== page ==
Illinois: Does it really make a difference?

Erica Magda

Erica Magda

By Paolo Cisneros

The effect the Illinois primary election will have on the presidential campaign remains to be seen. However, what is certain is that the ensuing results have very little chance of either making or breaking any given candidate’s campaign.

For the first time in its history, the state of Illinois will be holding its primary elections along with more than 20 other states Feb. 5, also known as Super Tuesday.

State Rep. Renee Kosel, R-New Lenox, said the date was moved in an effort to give Barack Obama an edge in the state he represents.

“This is the first time we’ve ever not had the presidential candidates basically decided by the time we in Illinois got to vote,” she said. “We have people making real decisions whereas before, by the time our primary rolled around everything was pretty set and done.”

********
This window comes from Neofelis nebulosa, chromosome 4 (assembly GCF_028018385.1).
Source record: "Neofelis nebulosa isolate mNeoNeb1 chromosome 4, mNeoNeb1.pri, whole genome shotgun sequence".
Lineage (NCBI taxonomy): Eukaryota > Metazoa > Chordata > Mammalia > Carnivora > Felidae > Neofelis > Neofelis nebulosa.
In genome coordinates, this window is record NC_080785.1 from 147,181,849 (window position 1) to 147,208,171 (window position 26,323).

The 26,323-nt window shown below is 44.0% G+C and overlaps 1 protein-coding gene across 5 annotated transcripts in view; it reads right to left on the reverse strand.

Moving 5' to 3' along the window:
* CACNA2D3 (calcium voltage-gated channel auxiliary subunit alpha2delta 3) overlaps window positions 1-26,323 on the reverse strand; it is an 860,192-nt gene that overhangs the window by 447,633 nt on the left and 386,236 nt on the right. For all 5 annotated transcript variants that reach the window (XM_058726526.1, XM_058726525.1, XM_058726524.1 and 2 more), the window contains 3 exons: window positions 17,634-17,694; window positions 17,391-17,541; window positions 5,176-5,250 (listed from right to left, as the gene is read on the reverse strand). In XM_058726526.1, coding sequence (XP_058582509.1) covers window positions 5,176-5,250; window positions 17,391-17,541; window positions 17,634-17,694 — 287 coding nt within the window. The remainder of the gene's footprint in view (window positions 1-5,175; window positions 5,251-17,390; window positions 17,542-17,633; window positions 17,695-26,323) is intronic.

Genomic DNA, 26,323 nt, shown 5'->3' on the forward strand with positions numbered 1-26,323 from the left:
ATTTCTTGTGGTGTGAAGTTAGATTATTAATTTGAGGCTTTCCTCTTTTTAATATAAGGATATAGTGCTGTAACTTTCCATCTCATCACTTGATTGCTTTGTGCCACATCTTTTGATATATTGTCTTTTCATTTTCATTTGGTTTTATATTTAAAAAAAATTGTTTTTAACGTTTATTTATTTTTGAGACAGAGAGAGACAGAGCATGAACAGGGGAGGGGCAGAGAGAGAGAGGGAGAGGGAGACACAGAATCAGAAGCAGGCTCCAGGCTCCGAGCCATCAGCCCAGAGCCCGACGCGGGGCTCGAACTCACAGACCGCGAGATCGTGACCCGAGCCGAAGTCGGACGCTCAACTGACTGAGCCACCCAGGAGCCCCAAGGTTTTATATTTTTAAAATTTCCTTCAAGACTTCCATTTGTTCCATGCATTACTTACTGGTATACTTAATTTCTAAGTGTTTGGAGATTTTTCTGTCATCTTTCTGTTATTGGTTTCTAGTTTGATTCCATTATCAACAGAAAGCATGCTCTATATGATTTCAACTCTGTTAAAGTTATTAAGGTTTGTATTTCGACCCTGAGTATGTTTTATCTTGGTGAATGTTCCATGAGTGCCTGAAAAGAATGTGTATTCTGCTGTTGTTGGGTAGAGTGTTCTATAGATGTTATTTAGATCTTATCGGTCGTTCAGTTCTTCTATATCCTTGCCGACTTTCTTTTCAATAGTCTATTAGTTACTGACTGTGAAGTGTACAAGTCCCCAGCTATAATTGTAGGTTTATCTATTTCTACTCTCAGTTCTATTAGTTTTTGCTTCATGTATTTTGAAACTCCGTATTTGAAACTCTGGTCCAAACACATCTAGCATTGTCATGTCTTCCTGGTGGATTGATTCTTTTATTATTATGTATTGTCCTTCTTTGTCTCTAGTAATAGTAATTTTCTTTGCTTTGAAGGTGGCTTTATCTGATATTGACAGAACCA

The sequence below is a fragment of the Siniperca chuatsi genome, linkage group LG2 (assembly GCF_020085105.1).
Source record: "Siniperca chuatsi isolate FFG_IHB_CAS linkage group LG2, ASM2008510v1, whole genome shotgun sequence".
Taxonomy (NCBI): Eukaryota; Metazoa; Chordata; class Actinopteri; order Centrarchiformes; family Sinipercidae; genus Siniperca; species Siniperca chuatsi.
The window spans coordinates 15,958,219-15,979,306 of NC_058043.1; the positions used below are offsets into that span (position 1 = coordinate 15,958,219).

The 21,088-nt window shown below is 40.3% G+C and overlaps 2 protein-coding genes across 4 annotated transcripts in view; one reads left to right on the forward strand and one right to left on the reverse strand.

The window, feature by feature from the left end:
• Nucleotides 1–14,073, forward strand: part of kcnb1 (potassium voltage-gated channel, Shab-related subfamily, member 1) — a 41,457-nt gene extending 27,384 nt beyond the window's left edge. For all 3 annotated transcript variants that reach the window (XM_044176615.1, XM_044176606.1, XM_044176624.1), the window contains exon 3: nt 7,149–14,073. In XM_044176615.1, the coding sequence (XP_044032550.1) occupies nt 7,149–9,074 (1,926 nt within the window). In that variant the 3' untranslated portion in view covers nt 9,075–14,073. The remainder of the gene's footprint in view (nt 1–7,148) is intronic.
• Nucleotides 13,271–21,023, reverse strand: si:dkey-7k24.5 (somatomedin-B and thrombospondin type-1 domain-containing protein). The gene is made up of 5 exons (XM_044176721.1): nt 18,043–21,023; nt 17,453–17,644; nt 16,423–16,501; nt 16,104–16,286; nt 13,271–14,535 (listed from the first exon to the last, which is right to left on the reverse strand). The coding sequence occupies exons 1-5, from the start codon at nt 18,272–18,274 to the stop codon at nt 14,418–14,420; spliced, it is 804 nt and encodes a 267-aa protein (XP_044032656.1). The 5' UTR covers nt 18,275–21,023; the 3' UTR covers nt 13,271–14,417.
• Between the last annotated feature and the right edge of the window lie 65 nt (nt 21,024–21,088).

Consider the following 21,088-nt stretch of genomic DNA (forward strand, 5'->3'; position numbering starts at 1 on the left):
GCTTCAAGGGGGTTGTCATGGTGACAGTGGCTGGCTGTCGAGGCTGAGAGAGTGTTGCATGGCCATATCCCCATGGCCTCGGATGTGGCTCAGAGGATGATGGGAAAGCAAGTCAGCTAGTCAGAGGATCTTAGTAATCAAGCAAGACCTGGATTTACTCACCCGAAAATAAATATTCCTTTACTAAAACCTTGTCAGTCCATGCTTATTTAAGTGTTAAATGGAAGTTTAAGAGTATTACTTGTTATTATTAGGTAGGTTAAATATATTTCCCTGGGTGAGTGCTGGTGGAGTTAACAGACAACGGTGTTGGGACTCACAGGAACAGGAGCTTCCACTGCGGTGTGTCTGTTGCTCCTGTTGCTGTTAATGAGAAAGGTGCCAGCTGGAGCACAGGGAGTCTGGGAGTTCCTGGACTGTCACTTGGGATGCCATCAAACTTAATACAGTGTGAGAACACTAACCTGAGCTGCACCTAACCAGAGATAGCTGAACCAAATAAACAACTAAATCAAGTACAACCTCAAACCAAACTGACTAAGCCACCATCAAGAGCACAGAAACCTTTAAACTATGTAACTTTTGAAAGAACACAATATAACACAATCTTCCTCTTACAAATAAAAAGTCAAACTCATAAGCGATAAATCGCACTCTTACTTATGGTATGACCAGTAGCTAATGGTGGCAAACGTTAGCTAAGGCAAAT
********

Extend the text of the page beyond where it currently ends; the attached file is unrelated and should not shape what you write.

Illinois is one of the “blue” states that candidates expect to consistently go to the Democrats. As a result, they put little effort into campaigning within its borders, said Tracy Sulkin, assistant professor of political science.

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“If Republicans thought they could win Illinois, they’d probably spend more time campaigning here,” she said.

Barack Obama, she added, is expected by most to win the state’s Democratic vote, so campaigning by Democratic candidates has been minimal as well.

The effect Illinois will have in the national race for the presidency will be determined by the number of delegates it sends to each party’s national conventions this summer.

On the Democratic side of the race, candidates need to win a majority of the 4,050 delegates available nationwide.

In Democratic primaries, delegates are distributed proportionally with regard to the percentage of votes each candidate receives in any congressional district.

“For the Democrats, winning delegates will be important, because it’s fairly certain that Obama is going to win the state,” Sulkin said.

Republican delegates are also distributed proportionally to the percentage of votes per candidate. Republican candidates need 1,081 delegates to win the nomination, 70 of which are available in Illinois.

“As far as the Republican side of the race goes, there really is no clear front-runner,” Kosel said. “People are constantly asking me who I’m voting for and to be honest with you, I’m not even sure yet. No one really knows how this election is going to turn out.”